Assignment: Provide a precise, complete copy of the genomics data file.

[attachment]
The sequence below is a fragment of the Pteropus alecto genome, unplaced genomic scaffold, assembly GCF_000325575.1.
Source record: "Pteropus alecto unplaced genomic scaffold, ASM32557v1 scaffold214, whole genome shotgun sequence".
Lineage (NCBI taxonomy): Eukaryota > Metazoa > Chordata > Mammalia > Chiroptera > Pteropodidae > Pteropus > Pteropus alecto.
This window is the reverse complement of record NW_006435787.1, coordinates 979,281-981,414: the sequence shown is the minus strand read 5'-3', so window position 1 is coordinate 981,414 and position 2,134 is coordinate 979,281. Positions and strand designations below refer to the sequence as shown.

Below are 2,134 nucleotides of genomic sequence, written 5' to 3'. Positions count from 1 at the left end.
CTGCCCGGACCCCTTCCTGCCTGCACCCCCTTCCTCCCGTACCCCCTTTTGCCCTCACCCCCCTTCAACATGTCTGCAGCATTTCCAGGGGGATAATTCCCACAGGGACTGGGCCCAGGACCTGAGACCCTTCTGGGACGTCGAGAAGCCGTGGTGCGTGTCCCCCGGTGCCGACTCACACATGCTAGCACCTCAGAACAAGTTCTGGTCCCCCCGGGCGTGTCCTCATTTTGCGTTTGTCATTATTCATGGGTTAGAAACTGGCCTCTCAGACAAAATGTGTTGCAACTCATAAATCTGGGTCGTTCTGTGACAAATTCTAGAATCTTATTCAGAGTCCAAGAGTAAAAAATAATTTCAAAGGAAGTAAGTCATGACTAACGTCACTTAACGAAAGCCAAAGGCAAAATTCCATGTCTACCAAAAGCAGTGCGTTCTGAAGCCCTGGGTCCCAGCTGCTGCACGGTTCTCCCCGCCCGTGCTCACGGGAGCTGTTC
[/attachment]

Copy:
The sequence below is a fragment of the Pteropus alecto genome, unplaced genomic scaffold, assembly GCF_000325575.1.
Source record: "Pteropus alecto unplaced genomic scaffold, ASM32557v1 scaffold214, whole genome shotgun sequence".
Lineage (NCBI taxonomy): Eukaryota > Metazoa > Chordata > Mammalia > Chiroptera > Pteropodidae > Pteropus > Pteropus alecto.
This window is the reverse complement of record NW_006435787.1, coordinates 979,281-981,414: the sequence shown is the minus strand read 5'-3', so window position 1 is coordinate 981,414 and position 2,134 is coordinate 979,281. Positions and strand designations below refer to the sequence as shown.

Below are 2,134 nucleotides of genomic sequence, written 5' to 3'. Positions count from 1 at the left end.
CTGCCCGGACCCCTTCCTGCCTGCACCCCCTTCCTCCCGTACCCCCTTTTGCCCTCACCCCCCTTCAACATGTCTGCAGCATTTCCAGGGGGATAATTCCCACAGGGACTGGGCCCAGGACCTGAGACCCTTCTGGGACGTCGAGAAGCCGTGGTGCGTGTCCCCCGGTGCCGACTCACACATGCTAGCACCTCAGAACAAGTTCTGGTCCCCCCGGGCGTGTCCTCATTTTGCGTTTGTCATTATTCATGGGTTAGAAACTGGCCTCTCAGACAAAATGTGTTGCAACTCATAAATCTGGGTCGTTCTGTGACAAATTCTAGAATCTTATTCAGAGTCCAAGAGTAAAAAATAATTTCAAAGGAAGTAAGTCATGACTAACGTCACTTAACGAAAGCCAAAGGCAAAATTCCATGTCTACCAAAAGCAGTGCGTTCTGAAGCCCTGGGTCCCAGCTGCTGCACGGTTCTCCCCGCCCGTGCTCACGGGAGCTGTTC